Intentional disorientation. Mortgaging one’s soul for one’s art (I buy every book I review). “Someone else’s memory with squatter’s right to my head,…”


    “Cobalt and crimson illuminate the walls like high-tech lamination. It’s as if I’m sucking in screeds of hallucinatory prose, snapshots of the unconscious, the dreams and nightmares of the three people who’ve sat, eaten, slept, fucked, and dreamed here, in this impossible place. The artist. The wife. The mistress.”

    “Cobalt and crimson illuminate the walls like high-tech lamination. It’s as though I’m sucking in screeds of hallucinatory prose, snapshots of the unconscious, the dreams and nightmares secreted by other previous residents who’ve sat, eaten, slept, fucked, and dreamed in here, in this impossible place. Ghosts.”

    “Cobalt and crimson illumination washes the walls like some high-tech lamination. Glints of hard aquarium-green light. Shapes? Hallucinations?”

    This is another classic, I am sure. Keep them coming. Upon the edge of caricature, this is a stunning evocation of Art Aesthetics as seen through the life of a particular artist, Hannibal Mytholmridge: Avant Garde as well as effective in the public, even popular, arena, a life of art’s apotheosis through one’s own skill and that of those with whom one associates, described in a prose that itself pulses like sex and like Mythol Mbridge’s paintings, his happenings, installations, as portrayed by an art critic who visits his house and studio and his two women, all following the Mythol’s death.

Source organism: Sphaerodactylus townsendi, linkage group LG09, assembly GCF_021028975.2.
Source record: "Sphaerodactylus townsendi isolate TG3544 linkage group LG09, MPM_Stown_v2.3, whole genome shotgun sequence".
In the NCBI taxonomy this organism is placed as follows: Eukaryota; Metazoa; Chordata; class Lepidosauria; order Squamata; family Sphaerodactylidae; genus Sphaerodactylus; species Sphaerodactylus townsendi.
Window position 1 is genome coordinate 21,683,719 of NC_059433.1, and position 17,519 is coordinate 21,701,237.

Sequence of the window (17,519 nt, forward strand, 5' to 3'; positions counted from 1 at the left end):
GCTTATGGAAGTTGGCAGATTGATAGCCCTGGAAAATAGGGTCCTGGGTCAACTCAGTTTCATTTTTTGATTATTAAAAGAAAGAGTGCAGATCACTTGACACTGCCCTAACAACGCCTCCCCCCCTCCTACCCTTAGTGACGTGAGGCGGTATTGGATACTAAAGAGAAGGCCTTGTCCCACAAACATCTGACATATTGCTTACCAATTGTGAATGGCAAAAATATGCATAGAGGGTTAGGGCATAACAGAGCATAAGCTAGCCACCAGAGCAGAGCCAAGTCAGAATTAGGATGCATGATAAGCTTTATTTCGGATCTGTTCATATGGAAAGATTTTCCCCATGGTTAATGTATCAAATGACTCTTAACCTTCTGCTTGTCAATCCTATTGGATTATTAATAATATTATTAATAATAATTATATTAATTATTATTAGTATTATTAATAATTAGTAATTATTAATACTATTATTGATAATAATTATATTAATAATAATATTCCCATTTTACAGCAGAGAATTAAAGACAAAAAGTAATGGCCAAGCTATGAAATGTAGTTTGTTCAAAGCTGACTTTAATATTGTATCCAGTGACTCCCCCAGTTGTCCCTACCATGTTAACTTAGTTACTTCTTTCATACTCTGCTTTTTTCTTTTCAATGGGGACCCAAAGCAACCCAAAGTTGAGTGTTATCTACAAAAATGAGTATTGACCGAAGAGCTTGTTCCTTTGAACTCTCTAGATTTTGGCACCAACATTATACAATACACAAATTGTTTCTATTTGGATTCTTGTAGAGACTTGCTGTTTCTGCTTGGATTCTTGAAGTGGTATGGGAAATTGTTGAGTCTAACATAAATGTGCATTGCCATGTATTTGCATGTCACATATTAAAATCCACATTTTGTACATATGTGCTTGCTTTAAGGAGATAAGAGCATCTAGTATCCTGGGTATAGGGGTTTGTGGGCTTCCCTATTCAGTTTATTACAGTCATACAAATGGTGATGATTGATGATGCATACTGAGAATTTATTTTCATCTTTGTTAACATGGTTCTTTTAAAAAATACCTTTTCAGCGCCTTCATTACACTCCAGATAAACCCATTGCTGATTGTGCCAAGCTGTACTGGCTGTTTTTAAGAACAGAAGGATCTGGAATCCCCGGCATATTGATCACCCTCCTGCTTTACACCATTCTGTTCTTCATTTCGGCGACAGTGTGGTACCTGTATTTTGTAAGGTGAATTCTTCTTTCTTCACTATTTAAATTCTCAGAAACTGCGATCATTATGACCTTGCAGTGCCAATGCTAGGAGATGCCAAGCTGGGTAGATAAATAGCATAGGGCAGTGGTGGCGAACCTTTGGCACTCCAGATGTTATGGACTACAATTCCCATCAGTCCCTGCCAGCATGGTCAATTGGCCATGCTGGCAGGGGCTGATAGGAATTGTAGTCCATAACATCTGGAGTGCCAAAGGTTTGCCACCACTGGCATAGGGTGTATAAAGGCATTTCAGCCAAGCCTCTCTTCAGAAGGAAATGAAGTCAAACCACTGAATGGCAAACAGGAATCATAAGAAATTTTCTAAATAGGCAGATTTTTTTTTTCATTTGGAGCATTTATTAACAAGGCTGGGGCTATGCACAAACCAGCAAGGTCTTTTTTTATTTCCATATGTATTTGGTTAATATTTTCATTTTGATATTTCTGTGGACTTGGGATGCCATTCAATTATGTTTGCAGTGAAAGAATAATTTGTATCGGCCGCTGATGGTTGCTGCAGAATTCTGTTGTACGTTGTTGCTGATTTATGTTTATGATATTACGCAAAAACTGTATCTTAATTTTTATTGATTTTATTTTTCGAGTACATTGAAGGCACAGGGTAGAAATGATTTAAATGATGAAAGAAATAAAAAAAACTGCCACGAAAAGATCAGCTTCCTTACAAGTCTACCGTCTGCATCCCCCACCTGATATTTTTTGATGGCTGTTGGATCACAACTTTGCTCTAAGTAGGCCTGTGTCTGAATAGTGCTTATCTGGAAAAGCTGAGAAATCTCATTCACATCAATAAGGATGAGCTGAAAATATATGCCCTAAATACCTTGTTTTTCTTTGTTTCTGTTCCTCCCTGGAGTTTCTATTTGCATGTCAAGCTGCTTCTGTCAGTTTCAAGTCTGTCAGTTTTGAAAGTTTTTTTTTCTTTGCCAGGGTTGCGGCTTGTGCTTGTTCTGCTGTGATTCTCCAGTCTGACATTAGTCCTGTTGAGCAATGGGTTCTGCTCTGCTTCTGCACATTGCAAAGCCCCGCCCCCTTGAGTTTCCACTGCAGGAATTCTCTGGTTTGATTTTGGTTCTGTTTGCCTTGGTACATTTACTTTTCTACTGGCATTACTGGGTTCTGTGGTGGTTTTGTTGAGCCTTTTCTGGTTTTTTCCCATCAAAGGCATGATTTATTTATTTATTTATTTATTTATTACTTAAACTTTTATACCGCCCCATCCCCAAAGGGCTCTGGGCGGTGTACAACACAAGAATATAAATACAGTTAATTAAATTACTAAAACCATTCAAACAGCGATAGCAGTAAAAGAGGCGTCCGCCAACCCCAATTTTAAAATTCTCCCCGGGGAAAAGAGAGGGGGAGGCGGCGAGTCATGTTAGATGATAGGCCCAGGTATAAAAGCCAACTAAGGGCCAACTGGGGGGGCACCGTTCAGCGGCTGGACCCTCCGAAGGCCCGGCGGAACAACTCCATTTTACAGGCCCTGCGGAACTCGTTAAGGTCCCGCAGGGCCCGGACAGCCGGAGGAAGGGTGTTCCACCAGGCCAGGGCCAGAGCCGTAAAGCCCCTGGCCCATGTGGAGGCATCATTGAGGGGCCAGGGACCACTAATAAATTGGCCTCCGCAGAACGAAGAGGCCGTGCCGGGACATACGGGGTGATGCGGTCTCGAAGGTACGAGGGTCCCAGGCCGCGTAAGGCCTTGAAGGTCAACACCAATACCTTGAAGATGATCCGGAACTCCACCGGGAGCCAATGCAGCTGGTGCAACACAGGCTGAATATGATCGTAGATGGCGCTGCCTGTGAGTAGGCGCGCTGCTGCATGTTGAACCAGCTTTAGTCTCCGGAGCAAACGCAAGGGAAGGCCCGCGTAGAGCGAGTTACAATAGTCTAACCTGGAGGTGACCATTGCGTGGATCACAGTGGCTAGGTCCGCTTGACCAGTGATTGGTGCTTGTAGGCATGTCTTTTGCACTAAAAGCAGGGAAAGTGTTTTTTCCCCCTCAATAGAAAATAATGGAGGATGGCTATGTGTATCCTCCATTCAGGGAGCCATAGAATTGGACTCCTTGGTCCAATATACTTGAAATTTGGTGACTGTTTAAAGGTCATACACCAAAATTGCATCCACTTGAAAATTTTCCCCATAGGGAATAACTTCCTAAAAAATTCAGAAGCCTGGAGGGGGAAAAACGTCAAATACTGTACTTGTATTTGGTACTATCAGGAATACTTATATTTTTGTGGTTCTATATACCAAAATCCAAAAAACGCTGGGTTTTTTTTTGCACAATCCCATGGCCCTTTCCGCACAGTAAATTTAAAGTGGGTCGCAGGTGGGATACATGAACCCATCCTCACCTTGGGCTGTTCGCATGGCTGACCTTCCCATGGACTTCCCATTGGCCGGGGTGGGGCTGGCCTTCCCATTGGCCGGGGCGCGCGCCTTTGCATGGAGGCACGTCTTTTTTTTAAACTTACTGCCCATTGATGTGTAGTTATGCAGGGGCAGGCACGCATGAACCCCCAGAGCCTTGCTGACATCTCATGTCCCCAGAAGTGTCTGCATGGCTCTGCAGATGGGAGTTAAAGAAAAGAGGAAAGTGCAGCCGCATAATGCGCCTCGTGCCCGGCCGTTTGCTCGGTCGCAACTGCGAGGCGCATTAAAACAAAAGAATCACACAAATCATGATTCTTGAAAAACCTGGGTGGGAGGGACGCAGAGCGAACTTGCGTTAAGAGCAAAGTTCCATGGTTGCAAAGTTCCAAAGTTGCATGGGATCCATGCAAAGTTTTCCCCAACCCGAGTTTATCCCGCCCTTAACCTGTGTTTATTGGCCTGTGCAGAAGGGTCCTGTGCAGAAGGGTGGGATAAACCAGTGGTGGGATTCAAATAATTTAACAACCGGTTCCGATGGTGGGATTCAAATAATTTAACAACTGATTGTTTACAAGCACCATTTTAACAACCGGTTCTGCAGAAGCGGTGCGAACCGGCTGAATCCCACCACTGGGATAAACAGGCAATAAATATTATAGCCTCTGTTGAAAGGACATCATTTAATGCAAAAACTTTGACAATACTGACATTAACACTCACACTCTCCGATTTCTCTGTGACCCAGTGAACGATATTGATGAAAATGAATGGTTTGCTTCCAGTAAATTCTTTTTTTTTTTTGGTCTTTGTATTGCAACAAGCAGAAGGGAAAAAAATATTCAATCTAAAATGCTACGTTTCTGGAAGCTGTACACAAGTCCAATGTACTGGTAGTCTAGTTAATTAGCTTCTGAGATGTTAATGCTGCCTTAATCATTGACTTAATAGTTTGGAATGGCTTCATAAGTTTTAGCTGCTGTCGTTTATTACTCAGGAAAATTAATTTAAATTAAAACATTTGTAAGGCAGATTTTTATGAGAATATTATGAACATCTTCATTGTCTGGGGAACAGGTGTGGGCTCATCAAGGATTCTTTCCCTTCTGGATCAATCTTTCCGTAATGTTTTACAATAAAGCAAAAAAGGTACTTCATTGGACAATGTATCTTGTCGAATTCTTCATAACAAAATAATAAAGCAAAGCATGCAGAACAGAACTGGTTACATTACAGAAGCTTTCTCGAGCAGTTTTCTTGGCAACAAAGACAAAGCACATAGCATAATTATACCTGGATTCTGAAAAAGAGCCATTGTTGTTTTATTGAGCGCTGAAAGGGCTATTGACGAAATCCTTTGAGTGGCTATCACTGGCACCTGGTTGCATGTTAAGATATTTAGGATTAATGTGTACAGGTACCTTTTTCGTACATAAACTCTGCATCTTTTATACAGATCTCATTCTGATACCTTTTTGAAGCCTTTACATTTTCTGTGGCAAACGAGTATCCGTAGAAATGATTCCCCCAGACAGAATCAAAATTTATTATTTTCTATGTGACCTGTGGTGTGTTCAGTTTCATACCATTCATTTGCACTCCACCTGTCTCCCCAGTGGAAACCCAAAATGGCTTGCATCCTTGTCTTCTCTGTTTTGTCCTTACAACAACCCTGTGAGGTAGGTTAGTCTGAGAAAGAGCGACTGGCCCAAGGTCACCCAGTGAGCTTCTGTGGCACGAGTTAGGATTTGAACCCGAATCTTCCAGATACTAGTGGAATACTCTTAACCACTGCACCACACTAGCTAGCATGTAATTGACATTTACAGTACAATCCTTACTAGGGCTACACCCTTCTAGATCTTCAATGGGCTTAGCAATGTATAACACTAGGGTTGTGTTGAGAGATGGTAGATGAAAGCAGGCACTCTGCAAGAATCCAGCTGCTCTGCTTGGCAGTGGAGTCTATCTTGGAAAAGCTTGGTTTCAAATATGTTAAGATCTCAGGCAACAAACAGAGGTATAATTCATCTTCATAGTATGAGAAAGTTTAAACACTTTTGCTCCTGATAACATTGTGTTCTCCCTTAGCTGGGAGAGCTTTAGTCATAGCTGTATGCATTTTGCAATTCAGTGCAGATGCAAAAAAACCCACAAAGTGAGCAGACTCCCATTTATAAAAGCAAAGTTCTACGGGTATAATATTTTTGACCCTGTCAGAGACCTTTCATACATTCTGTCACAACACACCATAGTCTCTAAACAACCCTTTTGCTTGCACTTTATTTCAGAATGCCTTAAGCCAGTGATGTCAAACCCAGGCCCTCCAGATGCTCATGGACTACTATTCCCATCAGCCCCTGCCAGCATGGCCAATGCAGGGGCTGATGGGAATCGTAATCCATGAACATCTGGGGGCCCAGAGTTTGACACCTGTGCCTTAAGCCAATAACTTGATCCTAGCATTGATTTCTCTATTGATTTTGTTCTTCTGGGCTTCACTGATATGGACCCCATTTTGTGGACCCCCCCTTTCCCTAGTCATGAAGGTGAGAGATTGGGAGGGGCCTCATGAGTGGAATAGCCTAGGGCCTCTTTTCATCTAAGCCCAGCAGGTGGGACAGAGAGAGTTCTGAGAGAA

As my own book reviews hope to build an interactive gestalt from a text’s various leitmotifs, this literally happens in this story, then leading to a telling climax that blends Damien Hirst with the Pan Book of Horrors.
    I sense a tension between pretentious art and popular art. And a similar tension is inferred, too, within this book’s author himself as represented by the whole of this remarkable book so far. Self-mocking and self-preening, in Jungian self-immolating collusion with the archetypes of those who read him?
    Artist and critic. Author and reviewer.

    “…but to explain myself to myself, through him.”


    “Later academics and speculative researchers debate the likelihood of placing Otto Czibarovsk within the autism spectrum,…”

    Again that is another chance connection with the other book I am concurrently reviewing in the link above!

    “Print-literature consists of words arranged into sentences that build by a logical process, one step connecting to the next, into paragraphs and so into text.”